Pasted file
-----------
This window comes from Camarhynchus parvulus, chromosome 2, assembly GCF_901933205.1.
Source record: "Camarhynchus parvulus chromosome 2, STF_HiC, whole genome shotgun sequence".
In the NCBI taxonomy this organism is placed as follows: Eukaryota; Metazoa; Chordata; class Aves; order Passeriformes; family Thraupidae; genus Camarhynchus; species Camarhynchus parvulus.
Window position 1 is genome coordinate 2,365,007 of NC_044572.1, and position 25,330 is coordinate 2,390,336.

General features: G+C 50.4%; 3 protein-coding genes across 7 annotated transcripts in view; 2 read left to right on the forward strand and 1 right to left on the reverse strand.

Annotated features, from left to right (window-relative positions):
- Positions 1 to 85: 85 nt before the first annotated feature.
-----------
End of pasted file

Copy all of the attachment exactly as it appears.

This window comes from Camarhynchus parvulus, chromosome 2, assembly GCF_901933205.1.
Source record: "Camarhynchus parvulus chromosome 2, STF_HiC, whole genome shotgun sequence".
In the NCBI taxonomy this organism is placed as follows: Eukaryota; Metazoa; Chordata; class Aves; order Passeriformes; family Thraupidae; genus Camarhynchus; species Camarhynchus parvulus.
Window position 1 is genome coordinate 2,365,007 of NC_044572.1, and position 25,330 is coordinate 2,390,336.

General features: G+C 50.4%; 3 protein-coding genes across 7 annotated transcripts in view; 2 read left to right on the forward strand and 1 right to left on the reverse strand.

Annotated features, from left to right (window-relative positions):
- Positions 1 to 85: 85 nt before the first annotated feature.